If your open tabs, or the stacked order of open windows, does not place the target perspective LAST you’ll get the wrong result. Here is what happens if the first shot (the bottom one above) is placed as the first tab in a multi-tab PS window, or the top window in a stack of separate windows, before adding OPEN FILES to the Photomerge window:

I used the NEX-7 with the 16mm f/2.8 SEL wide angle for these three shots. The composite, before cropping, measures a substantial 130MB. This technique enables you to use almost any wide-angle lens to create impossible wide views.

Here is the result when you stack the shots in the right order, so the program takes its perspective cues from the vertically-correct frame (the last one shown at the top):

You have no manual control over the perspective rendering. It’s all down to feeding Photomerge the right images, in the right order. Here is the fine tuned and cropped result:

This is an unretouched merge of the three frames. I’ve been trying this on various subjects, some rather silly, and Photoshop CS6 simply nails the merging even with focus, exposure or tilted camera errors. There are much lower cost programs which stitch images and do it well, but this takes a matter of a few seconds to create a final image equal to 40 or more megapixels. Not bad for a tiny 16mm lens!

Tip: instead of adding Open Images, browse and add one at a time, making sure the perspective-key shot is the last one added.

If you shoot architectural or landscape images, this function’s enhanced performance allows you to leave behind your 8mm. Except, of course, you don’t have one. If you do have an 8mm, welcome to the world of 5mm…

Added example – the next day…

I returned to the building (the other end of it) the day after posting this article because I wanted to add something far more complex, still shot by hand, using the NEX-7 and 16mm, showing just how amazing Photomerge has become. I wanted foreground and background elements, complex geometry and a matrix of shots not just a row of them.

Here is my matrix of shots – every one of these is an 85° diagonal view, 16mm on APS-C:

Here is the result of the Photomerge window before final adjustment and cropping:

This is a 400MB+ Photoshop document and over 200MB in flattened data size. Below is the final crop, with a small rotation and correction of vertical perspective:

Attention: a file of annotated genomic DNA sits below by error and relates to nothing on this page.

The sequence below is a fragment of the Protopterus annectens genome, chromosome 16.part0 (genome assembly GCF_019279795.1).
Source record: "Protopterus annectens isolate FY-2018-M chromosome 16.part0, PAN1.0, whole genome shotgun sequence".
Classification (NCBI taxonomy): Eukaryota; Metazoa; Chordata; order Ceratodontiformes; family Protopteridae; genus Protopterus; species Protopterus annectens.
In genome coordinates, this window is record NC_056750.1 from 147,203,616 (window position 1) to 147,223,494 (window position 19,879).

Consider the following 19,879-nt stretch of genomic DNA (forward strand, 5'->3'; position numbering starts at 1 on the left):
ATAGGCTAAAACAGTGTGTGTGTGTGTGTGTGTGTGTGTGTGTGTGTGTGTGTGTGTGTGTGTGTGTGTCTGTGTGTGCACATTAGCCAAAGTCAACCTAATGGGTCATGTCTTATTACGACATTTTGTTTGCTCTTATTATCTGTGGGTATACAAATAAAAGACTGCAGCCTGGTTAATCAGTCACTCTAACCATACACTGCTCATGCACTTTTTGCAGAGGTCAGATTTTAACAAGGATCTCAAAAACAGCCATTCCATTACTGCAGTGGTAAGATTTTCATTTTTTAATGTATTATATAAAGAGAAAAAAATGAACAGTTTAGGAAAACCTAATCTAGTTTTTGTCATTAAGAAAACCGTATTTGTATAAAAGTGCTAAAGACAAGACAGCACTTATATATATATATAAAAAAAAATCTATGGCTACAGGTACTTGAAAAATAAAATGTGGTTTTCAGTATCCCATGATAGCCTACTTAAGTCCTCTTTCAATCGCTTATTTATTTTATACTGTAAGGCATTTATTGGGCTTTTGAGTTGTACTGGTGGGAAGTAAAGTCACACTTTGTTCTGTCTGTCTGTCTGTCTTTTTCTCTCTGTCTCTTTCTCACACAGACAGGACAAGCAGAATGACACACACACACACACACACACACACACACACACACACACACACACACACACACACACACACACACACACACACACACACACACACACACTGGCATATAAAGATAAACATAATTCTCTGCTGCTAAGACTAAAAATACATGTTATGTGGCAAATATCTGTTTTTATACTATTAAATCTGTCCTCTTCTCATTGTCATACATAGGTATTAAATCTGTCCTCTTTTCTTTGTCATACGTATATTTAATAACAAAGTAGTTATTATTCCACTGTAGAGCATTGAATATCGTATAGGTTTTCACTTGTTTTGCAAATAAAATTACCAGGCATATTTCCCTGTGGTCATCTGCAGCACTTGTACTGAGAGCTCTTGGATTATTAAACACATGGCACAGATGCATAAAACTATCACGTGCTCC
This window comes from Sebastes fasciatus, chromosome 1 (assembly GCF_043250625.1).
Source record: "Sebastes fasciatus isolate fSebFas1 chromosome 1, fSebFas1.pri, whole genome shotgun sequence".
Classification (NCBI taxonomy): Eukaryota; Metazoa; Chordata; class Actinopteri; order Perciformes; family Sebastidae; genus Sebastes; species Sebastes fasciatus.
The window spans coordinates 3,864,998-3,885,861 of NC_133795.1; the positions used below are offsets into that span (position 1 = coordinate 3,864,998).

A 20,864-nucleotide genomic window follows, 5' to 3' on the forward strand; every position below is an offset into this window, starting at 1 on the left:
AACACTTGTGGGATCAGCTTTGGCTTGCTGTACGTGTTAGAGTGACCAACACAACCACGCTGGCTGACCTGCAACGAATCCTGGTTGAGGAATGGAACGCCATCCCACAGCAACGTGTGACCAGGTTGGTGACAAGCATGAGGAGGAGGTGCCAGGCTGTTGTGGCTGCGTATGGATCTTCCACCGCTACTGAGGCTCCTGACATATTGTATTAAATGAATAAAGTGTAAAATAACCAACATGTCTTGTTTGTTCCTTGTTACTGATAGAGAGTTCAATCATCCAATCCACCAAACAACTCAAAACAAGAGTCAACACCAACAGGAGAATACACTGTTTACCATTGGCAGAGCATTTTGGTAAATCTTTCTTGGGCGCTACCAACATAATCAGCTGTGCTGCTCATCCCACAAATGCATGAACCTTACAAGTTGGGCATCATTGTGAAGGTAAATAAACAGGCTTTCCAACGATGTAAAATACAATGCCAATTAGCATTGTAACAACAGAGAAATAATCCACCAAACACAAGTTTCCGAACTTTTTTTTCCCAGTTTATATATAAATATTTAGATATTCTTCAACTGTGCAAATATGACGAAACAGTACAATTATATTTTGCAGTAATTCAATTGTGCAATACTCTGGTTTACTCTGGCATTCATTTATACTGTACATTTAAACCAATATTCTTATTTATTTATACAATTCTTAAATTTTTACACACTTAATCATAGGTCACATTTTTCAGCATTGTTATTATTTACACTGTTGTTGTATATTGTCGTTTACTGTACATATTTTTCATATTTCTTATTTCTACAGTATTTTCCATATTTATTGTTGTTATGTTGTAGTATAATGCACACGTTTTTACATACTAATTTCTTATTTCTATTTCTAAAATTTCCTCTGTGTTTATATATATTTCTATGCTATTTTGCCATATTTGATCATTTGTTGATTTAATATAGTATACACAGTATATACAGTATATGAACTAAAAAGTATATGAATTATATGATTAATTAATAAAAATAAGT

This is a 119MB JPEG 6919 x 6013 pixels in size, no retouching has been used and the raw conversions are default with the 16mm E lens profile. Some fringes remain visible, the image could be downsized and corrected further. Remember.. this is the often-criticised 16mm which I find to be an excellent little lens. You can download the full size sRGB JPEG saved to Level 10 quality (14MB file) from the link below if you are Photoclubalpha subscriber. It will not appear if you are not a subscriber.


Subscriber Link


– David Kilpatrick

Using Adobe Bridge/ACR for ‘film looks’ controlled by your Alpha

It’s now easy enough to find camera profiles – image looks created by independent photographers, as Adobe and Sony do not provide any – which make a big difference to raw processing using Adobe Camera Raw or Lightroom. There are also many fine adjustments you can make within these programs, able to customise the image output so that it either looks just like an in-camera JPEG of a chosen picture style, or like nothing you can produce in-camera.

Many users wonder, sometimes, why their raw pictures viewed in Adobe Bridge look different from in-camera JPEGs. Sometimes they look identical but then after working for a while and fine-tuning your preferences, you see big differences between the two if you shoot RAW+JPEG. This is in addition to differences which can happen if you set the camera to shoot in sRGB (useful for the JPEG) but your computer to save as AdobeRGB (superior in many ways for raw conversions intended to be printed).

In ACR/Bridge, you can choose as a Preference whether to build fast thumbnails or high quality, and whether to build full screen previews or accept whatever is embedded in the file. If you do not set the preference to build high quality previews and thumbs, what you see in the thumbnails is normally an embedded JPEG which is part of the raw file and an exact match to an in-camera JPEG even if you don’t save one of these. What you see in the larger preview pane will depend on your screen size, the camera, and the type of raw but for nearly all modern DSLRs on laptops the basic quality option will show the embedded JPEG and you will even be able to zoom it without interpreting the raw data.